In a July 22 memo to heads of independent regulatory agencies, Sunstein laid out guidance elaborating on President Obama's February executive order that OIRA earlier this month had applied to the independent regulators. "It is understood that this guidance is issued with full respect for the independence of the agencies to which it is addressed," the memo said, "and hence nothing said here is meant to be binding."
The memo reiterated the executive order's language that "each agency shall identify and consider regulatory approaches that reduce burdens and maintain flexibility and freedom of choice for the public." Such approaches include "warnings, appropriate default rules and disclosure requirements, including provision of information to the public about risks in a form that is clear and intelligible," it said.
The guidance "asks the independent agencies to engage the public, to simplify their rules and to prioritize reforms that will offer big economic savings," Sunstein wrote in an accompanying blog post. "It also offers a template to promote clarity and transparency in regulatory reform -- and to change the culture of Washington, by hardwiring rigorous empirical analysis and continuing scrutiny into the regulatory system."
Like Cabinet agencies, the independents will have 120 days to draft plans that include public participation, prioritization, analysis of costs and benefits and of potential savings, structure and staffing, and coordination with other forms of retrospective analysis and review.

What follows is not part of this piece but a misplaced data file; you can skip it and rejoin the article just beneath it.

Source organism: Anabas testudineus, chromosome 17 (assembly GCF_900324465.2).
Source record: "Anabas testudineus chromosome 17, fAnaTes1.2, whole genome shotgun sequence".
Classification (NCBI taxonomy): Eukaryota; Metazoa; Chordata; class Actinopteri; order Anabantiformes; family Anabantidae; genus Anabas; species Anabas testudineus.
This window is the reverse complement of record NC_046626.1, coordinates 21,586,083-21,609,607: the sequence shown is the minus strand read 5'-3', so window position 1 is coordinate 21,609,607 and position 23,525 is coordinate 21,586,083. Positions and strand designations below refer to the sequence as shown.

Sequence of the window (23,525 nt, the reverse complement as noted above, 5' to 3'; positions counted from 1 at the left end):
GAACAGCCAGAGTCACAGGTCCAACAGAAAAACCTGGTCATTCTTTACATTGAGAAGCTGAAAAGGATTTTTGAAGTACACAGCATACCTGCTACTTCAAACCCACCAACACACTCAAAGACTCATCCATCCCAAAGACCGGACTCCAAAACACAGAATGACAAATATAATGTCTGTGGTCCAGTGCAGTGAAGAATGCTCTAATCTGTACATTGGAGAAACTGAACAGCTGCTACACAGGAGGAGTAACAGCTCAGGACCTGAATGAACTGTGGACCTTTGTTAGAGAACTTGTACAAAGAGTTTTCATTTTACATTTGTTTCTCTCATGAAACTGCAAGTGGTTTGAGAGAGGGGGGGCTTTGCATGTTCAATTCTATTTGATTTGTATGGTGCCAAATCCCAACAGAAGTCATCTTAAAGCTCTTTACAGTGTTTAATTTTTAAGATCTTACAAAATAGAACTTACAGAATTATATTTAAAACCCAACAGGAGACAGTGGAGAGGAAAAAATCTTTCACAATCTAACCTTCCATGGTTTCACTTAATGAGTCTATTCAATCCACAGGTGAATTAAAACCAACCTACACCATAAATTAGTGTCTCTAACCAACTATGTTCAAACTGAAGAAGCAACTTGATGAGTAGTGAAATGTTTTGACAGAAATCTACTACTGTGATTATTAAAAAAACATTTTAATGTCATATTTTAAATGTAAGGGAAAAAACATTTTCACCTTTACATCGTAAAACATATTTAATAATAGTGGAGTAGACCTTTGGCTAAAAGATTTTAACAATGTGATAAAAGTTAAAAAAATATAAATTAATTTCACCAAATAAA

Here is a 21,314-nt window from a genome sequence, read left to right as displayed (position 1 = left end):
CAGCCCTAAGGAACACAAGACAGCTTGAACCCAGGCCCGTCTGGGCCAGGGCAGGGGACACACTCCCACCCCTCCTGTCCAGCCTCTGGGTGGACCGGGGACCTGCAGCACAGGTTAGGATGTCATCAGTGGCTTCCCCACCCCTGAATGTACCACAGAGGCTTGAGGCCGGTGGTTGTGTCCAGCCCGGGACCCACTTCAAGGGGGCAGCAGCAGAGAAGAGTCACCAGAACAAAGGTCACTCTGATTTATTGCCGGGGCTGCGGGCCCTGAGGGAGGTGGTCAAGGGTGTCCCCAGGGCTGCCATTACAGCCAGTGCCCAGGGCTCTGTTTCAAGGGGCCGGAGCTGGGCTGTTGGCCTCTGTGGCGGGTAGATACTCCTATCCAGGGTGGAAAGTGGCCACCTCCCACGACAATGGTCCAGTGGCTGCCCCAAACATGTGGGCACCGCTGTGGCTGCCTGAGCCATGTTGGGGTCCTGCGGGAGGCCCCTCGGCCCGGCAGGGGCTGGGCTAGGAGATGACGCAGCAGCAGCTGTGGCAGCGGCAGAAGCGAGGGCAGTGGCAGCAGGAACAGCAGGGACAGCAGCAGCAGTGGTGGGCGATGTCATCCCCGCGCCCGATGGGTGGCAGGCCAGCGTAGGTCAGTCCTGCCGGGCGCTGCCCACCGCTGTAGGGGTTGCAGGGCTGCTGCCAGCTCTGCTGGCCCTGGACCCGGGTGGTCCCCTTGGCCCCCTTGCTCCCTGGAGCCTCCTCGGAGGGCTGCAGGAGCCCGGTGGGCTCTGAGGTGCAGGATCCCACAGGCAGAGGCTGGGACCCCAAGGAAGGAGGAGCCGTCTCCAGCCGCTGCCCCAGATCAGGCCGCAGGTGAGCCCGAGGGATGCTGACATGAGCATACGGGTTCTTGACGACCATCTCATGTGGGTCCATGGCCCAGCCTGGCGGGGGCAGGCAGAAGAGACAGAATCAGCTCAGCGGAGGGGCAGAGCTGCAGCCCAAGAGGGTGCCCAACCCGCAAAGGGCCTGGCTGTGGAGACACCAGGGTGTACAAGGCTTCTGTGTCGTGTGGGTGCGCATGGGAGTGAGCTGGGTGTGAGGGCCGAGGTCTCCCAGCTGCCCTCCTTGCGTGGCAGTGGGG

The memo also encouraged agencies to seek public comment on regulations online, harmonize rules governmentwide and base decisions on solid science.
The business community may be supportive. Earlier this month, Erik Glavich, director of legal and regulatory policy for the National Association of Manufacturers, applauded the application of regulatory review to independent agencies such as the Securities and Exchange Commission, the Federal Communications Commission and the Consumer Product Safety Commission. The association "urges independent agencies to engage in meaningful regulatory review that yields a thoughtful cleanup of outdated and unnecessarily burdensome regulation," he wrote. "The president's order is heavily qualified by phrases seeking to make sure that the administration not be accused of exceeding its authority over independent agencies. We believe the president has far greater authority than has been asserted. In the absence of stronger direction from the president, Congress must make clear the president's authority in this regard."